COMMUNITY FORUM

jack

06:40PM | 04/05/99
Bvhvac
was wondering positives/negatives to a heat pump over conventional gas heat

DR HOME

01:30PM | 04/06/99
You have a problem with Equitable Gas?

The main drawback with heat pumps is that you are substituting one utility bill for another- you must have West Penn Electric and not Duquesne. If you are on a boiler system then it may have some merits.

The way I beat Equitable was with a 90+ furnace. It decreased my gas bills to less than half of what they were-10 years ago. My highest reading this winter was $82 (I am not on the budget). The furnace paid for itself in about three years time. In fact for the first two years they sent inspectors to check and replace my gas meter since they assumed I was tampering with it (an easy job by the way). Also make sure that you are well insulated or nothing is going to help the bills.

Stop by and look at the site at http://www.shoppittsburgh.net

stevo

10:54AM | 04/09/99
I have investigate on Heat Pump for my Sun
room several years ago. And what I found is
that if you live in a zone are where its falls below 17 degrees then the Heat pump will use the backup power such as electric up
to 40 AMPs. So I drop it instead to use a 90%
AFUE and I am GLAD I did.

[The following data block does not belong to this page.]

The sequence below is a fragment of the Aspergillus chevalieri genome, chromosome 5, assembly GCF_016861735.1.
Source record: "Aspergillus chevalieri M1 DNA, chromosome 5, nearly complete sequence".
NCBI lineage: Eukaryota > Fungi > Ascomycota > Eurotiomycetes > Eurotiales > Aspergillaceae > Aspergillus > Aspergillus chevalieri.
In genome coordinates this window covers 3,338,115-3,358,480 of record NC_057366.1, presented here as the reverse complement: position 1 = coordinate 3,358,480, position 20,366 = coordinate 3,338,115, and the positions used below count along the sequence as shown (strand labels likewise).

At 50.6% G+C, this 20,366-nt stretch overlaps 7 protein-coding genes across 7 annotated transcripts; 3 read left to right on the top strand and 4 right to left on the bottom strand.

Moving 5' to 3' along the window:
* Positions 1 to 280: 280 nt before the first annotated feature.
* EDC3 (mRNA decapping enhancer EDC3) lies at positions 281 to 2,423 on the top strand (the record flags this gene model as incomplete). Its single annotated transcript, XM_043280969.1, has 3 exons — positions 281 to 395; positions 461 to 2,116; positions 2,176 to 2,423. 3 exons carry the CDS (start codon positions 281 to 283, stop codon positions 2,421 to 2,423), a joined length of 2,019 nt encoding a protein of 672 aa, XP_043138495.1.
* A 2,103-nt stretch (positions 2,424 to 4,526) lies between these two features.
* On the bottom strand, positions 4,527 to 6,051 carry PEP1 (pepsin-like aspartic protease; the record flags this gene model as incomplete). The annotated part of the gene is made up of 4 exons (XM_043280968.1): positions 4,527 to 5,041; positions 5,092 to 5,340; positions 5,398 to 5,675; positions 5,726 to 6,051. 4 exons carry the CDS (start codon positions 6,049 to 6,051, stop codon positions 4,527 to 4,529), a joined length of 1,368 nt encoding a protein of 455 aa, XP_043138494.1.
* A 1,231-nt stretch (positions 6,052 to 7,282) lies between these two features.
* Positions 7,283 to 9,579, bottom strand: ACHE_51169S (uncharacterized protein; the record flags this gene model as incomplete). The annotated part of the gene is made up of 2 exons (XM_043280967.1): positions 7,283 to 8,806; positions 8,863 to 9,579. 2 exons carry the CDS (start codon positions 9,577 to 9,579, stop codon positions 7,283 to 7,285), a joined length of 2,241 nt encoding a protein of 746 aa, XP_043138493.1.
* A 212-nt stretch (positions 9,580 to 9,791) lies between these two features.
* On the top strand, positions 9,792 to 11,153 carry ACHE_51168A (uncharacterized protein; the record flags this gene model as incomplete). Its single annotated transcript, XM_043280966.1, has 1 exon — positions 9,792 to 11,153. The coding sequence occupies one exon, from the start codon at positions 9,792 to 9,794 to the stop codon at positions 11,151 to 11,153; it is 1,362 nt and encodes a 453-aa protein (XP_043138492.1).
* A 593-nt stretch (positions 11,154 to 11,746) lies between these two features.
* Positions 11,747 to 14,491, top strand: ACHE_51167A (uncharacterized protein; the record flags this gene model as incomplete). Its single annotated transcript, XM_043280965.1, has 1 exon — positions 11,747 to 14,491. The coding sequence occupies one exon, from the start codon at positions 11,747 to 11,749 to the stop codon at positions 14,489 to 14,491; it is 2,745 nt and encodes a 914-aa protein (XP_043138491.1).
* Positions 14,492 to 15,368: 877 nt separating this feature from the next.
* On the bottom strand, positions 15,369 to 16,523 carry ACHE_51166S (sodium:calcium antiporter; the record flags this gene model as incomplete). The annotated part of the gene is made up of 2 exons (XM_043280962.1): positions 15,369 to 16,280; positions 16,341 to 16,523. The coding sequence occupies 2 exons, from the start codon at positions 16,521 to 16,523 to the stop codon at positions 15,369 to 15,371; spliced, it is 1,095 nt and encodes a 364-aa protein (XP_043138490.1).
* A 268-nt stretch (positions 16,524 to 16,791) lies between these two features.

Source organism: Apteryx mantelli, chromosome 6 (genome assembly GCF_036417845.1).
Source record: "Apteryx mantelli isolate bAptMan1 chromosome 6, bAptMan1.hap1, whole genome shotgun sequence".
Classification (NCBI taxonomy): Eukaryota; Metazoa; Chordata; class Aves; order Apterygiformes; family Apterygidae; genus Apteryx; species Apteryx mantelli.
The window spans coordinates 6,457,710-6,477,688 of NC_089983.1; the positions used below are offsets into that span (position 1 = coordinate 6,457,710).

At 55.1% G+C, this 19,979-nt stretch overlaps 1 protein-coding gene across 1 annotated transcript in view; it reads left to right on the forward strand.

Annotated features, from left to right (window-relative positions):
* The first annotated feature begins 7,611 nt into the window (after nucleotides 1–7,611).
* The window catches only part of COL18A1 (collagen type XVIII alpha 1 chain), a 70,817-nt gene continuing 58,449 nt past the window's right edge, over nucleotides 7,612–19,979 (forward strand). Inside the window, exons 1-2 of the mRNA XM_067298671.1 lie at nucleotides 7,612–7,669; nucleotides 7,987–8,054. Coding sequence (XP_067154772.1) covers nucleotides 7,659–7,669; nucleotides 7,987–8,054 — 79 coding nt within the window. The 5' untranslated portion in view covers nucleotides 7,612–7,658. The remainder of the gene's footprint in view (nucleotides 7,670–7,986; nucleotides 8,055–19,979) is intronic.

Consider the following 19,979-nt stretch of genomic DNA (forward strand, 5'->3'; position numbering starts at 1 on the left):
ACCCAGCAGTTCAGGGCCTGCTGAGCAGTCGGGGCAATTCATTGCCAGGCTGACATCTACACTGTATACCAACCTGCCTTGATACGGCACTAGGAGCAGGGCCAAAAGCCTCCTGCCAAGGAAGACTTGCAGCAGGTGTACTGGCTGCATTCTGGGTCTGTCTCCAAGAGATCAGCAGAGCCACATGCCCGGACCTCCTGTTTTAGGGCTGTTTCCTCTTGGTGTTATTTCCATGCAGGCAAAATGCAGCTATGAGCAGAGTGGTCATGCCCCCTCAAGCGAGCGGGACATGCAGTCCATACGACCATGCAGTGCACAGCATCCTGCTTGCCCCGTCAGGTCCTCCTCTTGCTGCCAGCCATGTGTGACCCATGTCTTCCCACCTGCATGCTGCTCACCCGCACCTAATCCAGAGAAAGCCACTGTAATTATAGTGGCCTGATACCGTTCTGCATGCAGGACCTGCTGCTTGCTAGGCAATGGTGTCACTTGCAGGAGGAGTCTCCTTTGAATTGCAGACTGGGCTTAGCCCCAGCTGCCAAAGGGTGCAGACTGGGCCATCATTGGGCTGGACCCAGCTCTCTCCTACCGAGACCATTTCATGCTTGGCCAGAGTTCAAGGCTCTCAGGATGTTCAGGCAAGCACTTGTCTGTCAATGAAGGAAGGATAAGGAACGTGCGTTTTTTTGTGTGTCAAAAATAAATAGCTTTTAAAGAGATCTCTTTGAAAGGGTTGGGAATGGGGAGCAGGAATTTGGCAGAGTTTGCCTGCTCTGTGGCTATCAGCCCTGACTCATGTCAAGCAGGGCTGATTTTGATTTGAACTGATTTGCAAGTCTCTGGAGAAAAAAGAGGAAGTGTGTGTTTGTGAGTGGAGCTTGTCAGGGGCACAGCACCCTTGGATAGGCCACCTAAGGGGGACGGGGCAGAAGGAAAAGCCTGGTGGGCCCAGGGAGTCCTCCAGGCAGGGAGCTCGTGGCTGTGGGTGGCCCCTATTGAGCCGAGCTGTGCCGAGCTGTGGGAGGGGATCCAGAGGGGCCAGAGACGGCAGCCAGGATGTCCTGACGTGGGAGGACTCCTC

Heat Pumps are good for warmer zones.

Stevo

TomR

09:30PM | 10/18/99
Member Since: 10/10/98
34 lifetime posts
Actually, heat pumps go into reserve heat, what I call toaster-mode, when the outside temperature falls below the minimum temperature the heat pump needs to keep the house at a certain temperature. For air-exchange heat pumps, if you want 68 degrees inside, it will need to be about 35 degrees or better outside. If you want to raise the temperature, for any reason, more than a couple of degrees, a toaster coil will come on no matter what.

Most units have 3 stages of toaster-mode, representing each of 3 resistance heat coils that glow much like a toaster does.

By 17 degrees, all 3 coils will be on, and your electric meter wheel will be spinning at about 27,000 rpm.

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